I'm sorry I missed the launch, as one of Broadstuff Towers' all time heroes, Carlota Perez,, gave a keynote talk and it was excellent (see here). She would be the first to note there is usually quite a bit of Destruction before the happy Creation phase. I suspect that will also be the case for robot futures - take longer to happen, be nastier while happening, and take longer to get better. As one grounded participant (Ben Russell, Curator of Mechanical Engineering at the Science Museum) tweeted:

"The cry of forthcoming robot revolution won't be "I'll be back" or Exterminate, but 'Unexpected item in bagging area"

No one knows what to do with those who will be displaced by this industrial revolution, but at least this time round most of the writers note the displacement will happen...

(*Bit of background - my Honours dissertation & design project was on Robotics, years ago when they were very 1st generation - I reckoned robots were at least 30 years away from being more than auto-Waldos and went on to d other stuff, but now things are getting very interesting again).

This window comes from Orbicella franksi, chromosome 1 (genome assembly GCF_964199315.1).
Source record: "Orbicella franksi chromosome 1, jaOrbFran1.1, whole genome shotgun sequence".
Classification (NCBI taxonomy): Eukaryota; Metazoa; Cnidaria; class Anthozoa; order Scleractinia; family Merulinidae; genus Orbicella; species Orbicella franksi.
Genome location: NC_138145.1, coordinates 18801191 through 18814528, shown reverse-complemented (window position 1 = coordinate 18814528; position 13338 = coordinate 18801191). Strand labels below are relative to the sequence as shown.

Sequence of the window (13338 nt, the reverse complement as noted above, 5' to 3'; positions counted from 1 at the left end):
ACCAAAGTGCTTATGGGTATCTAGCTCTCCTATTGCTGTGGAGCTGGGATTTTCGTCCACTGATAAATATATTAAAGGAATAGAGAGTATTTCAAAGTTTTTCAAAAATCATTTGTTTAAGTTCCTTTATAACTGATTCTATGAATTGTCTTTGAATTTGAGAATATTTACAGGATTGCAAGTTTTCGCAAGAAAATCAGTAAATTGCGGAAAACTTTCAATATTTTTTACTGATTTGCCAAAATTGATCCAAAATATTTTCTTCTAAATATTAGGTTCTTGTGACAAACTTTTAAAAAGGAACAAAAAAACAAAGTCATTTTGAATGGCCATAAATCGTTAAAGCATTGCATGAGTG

Yo! Its the Bubbletime

People Invested $1 Million In An App That Just Says ‘Yo’

"It’s not just an app that says Yo,” says Mr Arbel. “It’s a whole new means of communication"


'nuff said... are we getting to an age when every startup gets $1m just for existing? Will tomorrow see $1m for an App that says Ni! ?

As was noted by James Surowiecki* in the New Yorker, the problem is increasingly not getting started and seeded these days, its finding a way out the Darwinian stew of all the other crap ideas encouraged to start up - and this ain't the way to fix that.

* Author of Wisdom of Crowds
    

Twitter Soap Opera - we told ya so

When the Twitter IPO was mooted, we believed that although the company has potential, one of the major risks to its future valuation was its management - see here for example, where we wrote :

6. As always though, realizing potential comes down to execution.

- The FB team are very focussed, Twitter is harder to judge - lots of change at the top over the years, we wouldn't be at all surprised if they bring in an "Eric Schmidt" figure.

The fun and games this week was totally predictable (see above...), now we await part 2 of our prediction - an Eric Schmidt type character brought in to reassure investors.

Who's your money on?